Before you jump into reading your next classroom text, prepare students for success by incorporating engaging pre-reading activities. No idea where to start? No worries! Read this post for a list of effective activities to try in your classroom.
While ELA teachers share an affinity for literature, as I’m sure you’ve noticed, students don’t always share that zest and aren’t particularly eager to dive into reading—which can put a real damper on beginning a new unit or novel.
That’s when planning activities before reading comes into play. Incorporating engaging and relevant pre-reading activities into your lessons can help “sell” students on an upcoming text, opening the gates to higher engagement, improved comprehension, and deeper analysis.
Don’t worry—I’m going to share my 6 favorite pre-reading activities (and then some!) to use in secondary ELA so you can share them with your students.
A vital part of a strong reading strategy comes before the reading starts. Pre-reading prepares students prior to diving into a text. It may require calling upon prior knowledge or past experiences. Sometimes it involves learning new information that will aid in comprehension, interest, or relevance of a text.
Pre-reading activities may include introducing key concepts, new vocabulary, and text themes. Ultimately, they set students up for success by providing knowledge and context that can enhance students’ understanding of the reading material.
I know it’s tempting to jump right into your next classroom text and start the literary analysis journey. However, doing that misses a valuable learning opportunity—one that sets students up for success and engagement.
- Building background knowledge to bridge knowledge gaps
- Activating prior knowledge to deepen understanding
- Familiarizing students with vocabulary to aid in comprehension
- Introducing themes and concepts to encourage building connections
- Encouraging predictions to promote active reading
- Establishing interest to increase student motivation
- Fostering critical thinking to prepare for literary analysis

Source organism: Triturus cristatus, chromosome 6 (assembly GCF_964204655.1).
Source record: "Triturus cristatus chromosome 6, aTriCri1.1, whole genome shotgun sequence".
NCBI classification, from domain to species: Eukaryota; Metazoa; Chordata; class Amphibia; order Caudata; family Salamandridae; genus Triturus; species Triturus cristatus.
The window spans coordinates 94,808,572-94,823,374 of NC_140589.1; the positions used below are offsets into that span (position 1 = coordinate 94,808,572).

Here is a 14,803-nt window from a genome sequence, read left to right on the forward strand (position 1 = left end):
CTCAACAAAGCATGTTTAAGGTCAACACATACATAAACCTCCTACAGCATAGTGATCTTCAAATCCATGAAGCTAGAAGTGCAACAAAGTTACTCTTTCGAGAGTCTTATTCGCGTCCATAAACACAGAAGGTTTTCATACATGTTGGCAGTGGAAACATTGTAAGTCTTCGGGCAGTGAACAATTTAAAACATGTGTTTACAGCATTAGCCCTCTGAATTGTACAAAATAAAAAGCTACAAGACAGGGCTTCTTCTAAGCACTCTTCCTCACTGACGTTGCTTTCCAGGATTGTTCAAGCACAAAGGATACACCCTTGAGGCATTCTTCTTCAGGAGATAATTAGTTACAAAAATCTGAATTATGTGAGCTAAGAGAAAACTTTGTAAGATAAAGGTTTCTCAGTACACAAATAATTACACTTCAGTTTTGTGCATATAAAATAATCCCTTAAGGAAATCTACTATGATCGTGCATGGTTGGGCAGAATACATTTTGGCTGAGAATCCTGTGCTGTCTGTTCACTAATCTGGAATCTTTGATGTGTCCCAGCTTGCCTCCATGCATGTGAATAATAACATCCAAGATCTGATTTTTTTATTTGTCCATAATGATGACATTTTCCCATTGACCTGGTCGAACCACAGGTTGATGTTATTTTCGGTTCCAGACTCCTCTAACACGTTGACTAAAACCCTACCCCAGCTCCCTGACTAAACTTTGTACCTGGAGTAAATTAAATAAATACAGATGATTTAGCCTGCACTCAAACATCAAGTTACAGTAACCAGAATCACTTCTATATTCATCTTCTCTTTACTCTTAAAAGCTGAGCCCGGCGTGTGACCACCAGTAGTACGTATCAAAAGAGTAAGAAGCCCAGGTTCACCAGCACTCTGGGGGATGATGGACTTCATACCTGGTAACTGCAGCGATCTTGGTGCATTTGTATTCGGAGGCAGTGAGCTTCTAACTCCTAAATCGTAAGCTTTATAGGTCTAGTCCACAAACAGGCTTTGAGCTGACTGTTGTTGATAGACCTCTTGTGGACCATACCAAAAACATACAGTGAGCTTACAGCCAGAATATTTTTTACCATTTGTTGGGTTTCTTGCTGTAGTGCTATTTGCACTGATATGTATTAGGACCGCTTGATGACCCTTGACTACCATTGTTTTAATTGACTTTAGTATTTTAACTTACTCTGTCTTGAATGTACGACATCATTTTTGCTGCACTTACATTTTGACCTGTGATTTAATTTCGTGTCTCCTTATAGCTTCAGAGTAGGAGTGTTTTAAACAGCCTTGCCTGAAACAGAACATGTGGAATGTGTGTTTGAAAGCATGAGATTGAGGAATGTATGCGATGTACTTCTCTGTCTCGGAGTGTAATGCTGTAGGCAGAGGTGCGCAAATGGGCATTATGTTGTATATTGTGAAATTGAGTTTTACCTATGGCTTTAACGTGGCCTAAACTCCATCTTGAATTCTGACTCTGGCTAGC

- Providing context for overall success
The bottom line? Students’ reading comprehension naturally improves when they approach a text with more interest, knowledge, and confidence. Additionally, they are more likely to engage in a deeper appreciation for and analysis of the text.
Here are some of my favorite pre-reading activities I recommend bringing into your classroom:
Shake things up by starting with a visual to boost students’ curiosity, interest, and engagement. Start by presenting a relevant and compelling photograph connected to the upcoming reading material. This photograph could relate to a setting, theme, symbol, or character. Alternatively, it can embody the broader essence of the narrative or a relevant literary movement or period.
Ask students to observe the image, paying close attention to any details in the picture, the emotions it evokes, and any connections they can draw between the image and what they know or anticipate about the text. Have them down their initial thoughts, observations, interpretations, questions, and predictions before sharing them in a group discussion. Not only does this get students thinking about the text in a creative way, but it also sets the stage for a meaningful conversation about perspective.
Without fail, students love when the mini whiteboards come out. Why not use this to your advantage with a quick, easy, and effective pre-reading activity? Have a list of relevant words, phrases, or settings to the text you will be reading. Then, hand out the whiteboards and ask students to draw what comes to mind when they hear [insert relevant word here]. For example, ask students to draw what comes to mind when they hear the word “lottery” or “tradition” before reading Shirley Jackson’s “The Lottery” or “new money” vs. “old money” prior to reading Fitzgerald’s The Great Gatsby.
Give students a moment to draw a picture or write a short answer before holding their boards up for the class to see. Don’t have mini whiteboards? No problem! Simply write the word or phrase on the main board and invite students up to write or draw their connections. Either way, this interactive activity helps activate prior knowledge and set the stage for engaging discussions.
Shout out to YouTube for making this pre-reading activity a breeze. So, turn down the lights and turn on the projector! Show captivating and informative videos introducing the text’s themes, characters, or context. Prepare some discussion questions for after the video, but encourage students to come up with questions or share their observations after watching too. Showing videos is a great way to engage students with a multi-sensory learning experience, aiding comprehension and memory retention.
Consider showing a plot synopsis or character overview video for more complicated texts with several characters (like Shakespeare). If you want to set the stage or provide relevant context or background information, consider showing suitable movie trailers, TEDtalks, animated shorts, or informational videos.
Instead of telling your students important information, put the onus of the learning on them. Send your students on a hands-on quest to discover the knowledge themselves! First, think about what you want your students to know. Then, create a scavenger hunt that focuses on the author, a specific period or literary movement, vocabulary, relevant current events, or the story’s setting—just to name a few. Give your students a list of questions or tasks and have them work individually or in pairs to find the answers online!